Courage to Be Student Essay: Livy Marie Donahue on Deogratias Niyizonkiza

04-11-2019

By Livy Marie Donahue
Deogratias Niyizonkiza visited Bard College on March 4th, as the second speaker of the 2019
Courage to Be lecture series.

Deogratias Niyizonkiza visited Bard College on March 4th, as the second speaker of the 2019
Courage to Be lecture series. Niyizonkiza is a staunch health rights activist and CEO of Village Health
Works, a medical non-profit that runs a comprehensive hospital that provides, aside from essential
health care, economic development programs, education opportunities, and agricultural training.

Niyizonkiza elegantly wove together his own courageous life story with anecdotes from his equally
courageous current professional work, deftly demonstrating that courage is a virtue that knows no
bounds, and is something that ought to be practiced in all facets of life.

Niyizonkiza began by speaking of the daily presence of death he experienced as boy growing
up in Burundi, saying, “In school, we prayed that we went to heaven when we died. Already as young
children we were thinking more about death than about life.”

Fleeing the Burundian genocide in 1993, and ultimately ending up in New York City,
Niyizonkiza experienced unimaginable hardship as an immigrant in America. Niyizonkiza, after
staying in a crowded apartment in Harlem for two weeks, ended up homeless in Central Park, spending
his days working at Gristedes as a grocery delivery man, and his nights alone in what he called “the
large lonely forest in the middle of New York City.” Niyizonkiza vulnerably admitted, “Those days in
Central Park were the worst for me. They were scarier than Burundi or Rwanda. I, somebody who
loves friends, had no friends. Nobody to talk to, nobody to smile at.” Although taking no part in the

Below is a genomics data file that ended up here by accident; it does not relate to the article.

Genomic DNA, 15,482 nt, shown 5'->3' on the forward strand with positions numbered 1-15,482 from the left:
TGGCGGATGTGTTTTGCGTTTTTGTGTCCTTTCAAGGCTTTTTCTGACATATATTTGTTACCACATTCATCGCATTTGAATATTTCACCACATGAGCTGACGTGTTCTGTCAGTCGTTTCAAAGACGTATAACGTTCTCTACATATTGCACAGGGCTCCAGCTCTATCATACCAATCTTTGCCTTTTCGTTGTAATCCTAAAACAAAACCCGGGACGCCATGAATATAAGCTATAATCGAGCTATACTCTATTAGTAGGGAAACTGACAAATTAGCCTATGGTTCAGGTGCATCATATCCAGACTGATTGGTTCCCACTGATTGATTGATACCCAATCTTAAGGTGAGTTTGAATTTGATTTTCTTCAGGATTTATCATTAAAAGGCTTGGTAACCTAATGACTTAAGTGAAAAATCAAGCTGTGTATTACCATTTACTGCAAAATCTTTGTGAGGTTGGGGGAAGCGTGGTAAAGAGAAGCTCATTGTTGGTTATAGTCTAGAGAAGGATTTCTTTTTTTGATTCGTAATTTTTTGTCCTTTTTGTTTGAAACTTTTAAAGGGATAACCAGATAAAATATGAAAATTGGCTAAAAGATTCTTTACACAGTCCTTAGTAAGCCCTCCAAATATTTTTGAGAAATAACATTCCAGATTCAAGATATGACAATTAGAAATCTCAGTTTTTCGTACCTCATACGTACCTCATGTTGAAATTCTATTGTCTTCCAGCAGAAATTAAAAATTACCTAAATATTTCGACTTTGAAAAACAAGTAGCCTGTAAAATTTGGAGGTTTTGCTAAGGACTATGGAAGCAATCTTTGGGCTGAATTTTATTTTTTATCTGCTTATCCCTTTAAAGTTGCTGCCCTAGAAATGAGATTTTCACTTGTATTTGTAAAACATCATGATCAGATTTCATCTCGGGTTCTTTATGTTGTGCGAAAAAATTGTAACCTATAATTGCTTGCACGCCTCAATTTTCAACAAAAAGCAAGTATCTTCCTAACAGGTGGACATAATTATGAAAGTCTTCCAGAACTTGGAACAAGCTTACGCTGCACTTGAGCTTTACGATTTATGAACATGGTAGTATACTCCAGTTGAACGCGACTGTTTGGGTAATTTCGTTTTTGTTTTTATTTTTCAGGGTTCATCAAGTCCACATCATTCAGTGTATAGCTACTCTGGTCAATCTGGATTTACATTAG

violence in his home country, he felt guilty as a witness to such horrors, saying, “I felt like I too was a
killer… This sadness made me feel even more alone and I didn’t want anyone to know where I came
from.”

Niyizonkiza relayed his luck of eventually meeting a social worker who helped him out of
homelessness. Because of the kindness of strangers and his own academic drive, Niyizonkiza
ultimately graduated from Columbia University, Dartmouth Medical School, and Harvard School of
Public Health. He spoke passionately about the importance of righting wrongs, wherever one sees
them, whether insurmountably big or seemingly small. After finishing graduate school at Harvard,
Niyizonkiza returned to his native Burundi, and was shocked and disheartened to see patients too poor
to pay for medical treatment detained in the bottom floor of a hospital. Niyizonkiza quickly made it his
goal to change this unthinkable reality, saying “I was humiliated by not being able to help.”

Niyizonkiza believed that his home country, one of the poorest and hungriest places in the world,
simply did not have to be a place of so many “stupid and preventable” deaths, and sought to make
sustainable change. Niyizonkiza said, “We all are so different, but we all have one thing in common.
We are all going to die. But we all should be able to die with dignity, and not die because we are too
poor to live.”

Courage, for Niyizonkiza, is a daily practice as well as a guiding principle. It is a matter of
personal composure and willingness to think about one’s actions, as well as a commitment to injustices
that are simply too great to ignore. Niyizonkiza ended his inspiring talk by making a direct appeal to
the students, saying, “You may think that your actions are small, but believe me when I say, the person
you help will never forget your courage.”